A: Professionals who have little experience or knowledge about internationally adopted children often believe all children have received similar medical care and once adopted will develop just like children who are raised by their biological families. Medical and institutional care, as well as educational practices, vary widely among countries.

Based on these assumptions, medical professionals serving children after they have been adopted may not run appropriate tests or prescribe appropriate medications. Psychologists or counselors may apply behavioral and parenting strategies that could negatively affect the parentchild relationship and the child's social-emotional development.

Early childhood professionals, special educators, and physical, occupational, or speech-language therapists may not understand the different developmental profiles of internationally adopted children; they may assume the children will learn and develop similar to other children or like children who are bilingual. Internationally adopted children have different health and social-emotional needs. They develop differently from nonadopted children and from bilingual children. This book was written in an attempt to address some of these misconceptions.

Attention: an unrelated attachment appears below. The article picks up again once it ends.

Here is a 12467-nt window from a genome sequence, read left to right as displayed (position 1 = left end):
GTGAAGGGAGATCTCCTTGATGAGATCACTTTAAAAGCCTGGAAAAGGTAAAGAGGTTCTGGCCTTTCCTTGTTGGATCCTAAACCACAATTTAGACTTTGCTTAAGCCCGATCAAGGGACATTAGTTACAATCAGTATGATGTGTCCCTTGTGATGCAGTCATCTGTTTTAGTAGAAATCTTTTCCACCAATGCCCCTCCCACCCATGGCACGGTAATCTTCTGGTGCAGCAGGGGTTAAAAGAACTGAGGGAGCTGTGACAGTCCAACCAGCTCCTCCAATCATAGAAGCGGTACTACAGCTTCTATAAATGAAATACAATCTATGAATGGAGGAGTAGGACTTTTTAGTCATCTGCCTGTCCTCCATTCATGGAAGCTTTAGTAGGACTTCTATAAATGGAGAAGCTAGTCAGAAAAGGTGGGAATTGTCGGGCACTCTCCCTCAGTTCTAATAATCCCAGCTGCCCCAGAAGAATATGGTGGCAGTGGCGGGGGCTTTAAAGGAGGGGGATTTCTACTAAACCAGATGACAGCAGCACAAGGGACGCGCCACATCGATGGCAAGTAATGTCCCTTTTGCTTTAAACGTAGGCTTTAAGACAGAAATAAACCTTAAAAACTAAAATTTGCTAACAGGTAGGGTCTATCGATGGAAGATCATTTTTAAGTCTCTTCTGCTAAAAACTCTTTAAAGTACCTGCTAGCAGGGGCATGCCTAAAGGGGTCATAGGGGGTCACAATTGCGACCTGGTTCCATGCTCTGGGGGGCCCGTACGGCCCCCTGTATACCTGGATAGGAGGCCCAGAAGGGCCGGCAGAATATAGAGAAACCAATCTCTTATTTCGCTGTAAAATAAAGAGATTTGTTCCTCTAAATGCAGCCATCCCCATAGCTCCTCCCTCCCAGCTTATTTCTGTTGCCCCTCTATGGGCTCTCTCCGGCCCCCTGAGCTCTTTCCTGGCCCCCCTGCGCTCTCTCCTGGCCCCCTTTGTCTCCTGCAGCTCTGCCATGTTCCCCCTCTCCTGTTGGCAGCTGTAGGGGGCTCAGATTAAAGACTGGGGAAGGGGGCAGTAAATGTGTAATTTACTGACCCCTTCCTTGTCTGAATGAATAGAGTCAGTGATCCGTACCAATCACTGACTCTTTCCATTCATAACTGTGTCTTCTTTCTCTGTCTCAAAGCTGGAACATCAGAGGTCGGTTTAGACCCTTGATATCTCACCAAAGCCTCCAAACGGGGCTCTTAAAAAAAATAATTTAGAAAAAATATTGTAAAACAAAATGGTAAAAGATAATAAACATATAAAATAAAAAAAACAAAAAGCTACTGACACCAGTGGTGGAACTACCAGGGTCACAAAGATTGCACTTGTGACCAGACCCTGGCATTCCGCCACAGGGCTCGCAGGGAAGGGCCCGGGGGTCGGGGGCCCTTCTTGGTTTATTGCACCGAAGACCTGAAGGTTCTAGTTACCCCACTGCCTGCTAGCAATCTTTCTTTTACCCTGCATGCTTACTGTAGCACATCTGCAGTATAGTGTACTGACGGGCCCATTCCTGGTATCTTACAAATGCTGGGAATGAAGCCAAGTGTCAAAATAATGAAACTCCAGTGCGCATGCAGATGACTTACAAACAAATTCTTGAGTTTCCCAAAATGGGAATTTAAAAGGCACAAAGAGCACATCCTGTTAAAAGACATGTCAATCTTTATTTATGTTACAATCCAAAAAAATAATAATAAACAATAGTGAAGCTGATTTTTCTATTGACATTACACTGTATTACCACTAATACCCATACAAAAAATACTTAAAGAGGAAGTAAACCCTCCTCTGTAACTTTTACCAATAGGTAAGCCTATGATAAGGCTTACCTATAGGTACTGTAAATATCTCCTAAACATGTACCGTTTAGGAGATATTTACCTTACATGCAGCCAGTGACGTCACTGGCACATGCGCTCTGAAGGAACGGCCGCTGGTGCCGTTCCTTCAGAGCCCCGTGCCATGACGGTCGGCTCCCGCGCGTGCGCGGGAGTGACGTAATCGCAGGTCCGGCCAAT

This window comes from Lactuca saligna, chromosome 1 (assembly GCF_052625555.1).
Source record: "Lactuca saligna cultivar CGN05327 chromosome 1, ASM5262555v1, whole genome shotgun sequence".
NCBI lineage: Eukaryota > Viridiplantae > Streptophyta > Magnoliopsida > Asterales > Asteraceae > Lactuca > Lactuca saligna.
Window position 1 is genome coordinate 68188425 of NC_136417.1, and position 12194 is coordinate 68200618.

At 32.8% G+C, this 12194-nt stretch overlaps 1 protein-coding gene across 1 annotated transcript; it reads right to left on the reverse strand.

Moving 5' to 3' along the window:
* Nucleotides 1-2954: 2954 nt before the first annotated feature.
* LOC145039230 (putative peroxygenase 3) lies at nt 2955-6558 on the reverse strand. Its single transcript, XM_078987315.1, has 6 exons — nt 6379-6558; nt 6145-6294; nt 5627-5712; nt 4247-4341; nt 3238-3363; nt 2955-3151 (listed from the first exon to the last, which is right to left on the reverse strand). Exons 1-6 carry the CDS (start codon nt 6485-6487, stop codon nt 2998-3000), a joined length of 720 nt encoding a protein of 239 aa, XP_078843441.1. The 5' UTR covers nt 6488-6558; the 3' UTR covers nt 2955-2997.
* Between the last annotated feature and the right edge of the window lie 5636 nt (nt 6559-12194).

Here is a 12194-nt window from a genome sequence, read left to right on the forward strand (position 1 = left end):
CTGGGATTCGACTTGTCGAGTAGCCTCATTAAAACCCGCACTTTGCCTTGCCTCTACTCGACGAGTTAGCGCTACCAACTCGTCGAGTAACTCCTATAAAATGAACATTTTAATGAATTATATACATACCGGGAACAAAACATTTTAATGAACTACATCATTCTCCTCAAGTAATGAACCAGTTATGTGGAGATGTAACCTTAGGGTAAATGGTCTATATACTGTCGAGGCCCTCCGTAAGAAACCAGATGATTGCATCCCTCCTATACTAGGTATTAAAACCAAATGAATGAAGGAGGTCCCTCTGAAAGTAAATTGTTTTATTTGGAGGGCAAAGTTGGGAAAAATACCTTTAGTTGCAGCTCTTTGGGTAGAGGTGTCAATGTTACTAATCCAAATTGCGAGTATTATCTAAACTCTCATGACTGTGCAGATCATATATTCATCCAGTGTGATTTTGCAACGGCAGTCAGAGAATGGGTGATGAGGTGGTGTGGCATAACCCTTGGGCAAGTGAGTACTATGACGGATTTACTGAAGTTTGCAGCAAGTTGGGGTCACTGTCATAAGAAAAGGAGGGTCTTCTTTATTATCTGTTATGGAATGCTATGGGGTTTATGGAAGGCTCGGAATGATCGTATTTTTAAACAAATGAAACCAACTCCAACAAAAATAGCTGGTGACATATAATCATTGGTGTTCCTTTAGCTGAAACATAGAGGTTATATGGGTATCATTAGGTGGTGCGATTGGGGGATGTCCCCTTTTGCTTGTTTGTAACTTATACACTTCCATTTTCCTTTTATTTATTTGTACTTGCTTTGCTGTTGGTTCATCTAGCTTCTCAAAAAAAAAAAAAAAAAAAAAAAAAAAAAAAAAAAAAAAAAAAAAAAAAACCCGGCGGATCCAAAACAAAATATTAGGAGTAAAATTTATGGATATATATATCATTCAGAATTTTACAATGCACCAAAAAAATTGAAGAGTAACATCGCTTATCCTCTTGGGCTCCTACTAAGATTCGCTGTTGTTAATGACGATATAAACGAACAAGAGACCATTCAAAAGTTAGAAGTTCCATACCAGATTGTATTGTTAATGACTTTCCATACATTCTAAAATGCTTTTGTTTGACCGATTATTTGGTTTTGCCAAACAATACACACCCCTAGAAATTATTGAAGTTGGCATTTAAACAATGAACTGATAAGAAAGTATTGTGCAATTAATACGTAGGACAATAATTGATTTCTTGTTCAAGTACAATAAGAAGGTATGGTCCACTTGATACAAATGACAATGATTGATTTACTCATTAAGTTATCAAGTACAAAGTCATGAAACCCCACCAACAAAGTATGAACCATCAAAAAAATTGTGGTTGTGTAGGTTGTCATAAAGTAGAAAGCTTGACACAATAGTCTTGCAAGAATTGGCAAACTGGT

Q: Some professionals or educators treat children adopted internationally as "typical" English language learners. Is that appropriate?

A: Children adopted from abroad represent a different kind of language learner. Most internationally adopted children are adopted by parents who do not speak the children's birth language or do not have resources to provide exposure and continued language learning in the child's birth language. And some children prefer to listen to and speak their adopted language because this language is linked to more positive emotional experiences. In these instances, birth language attrition occurs quite quickly.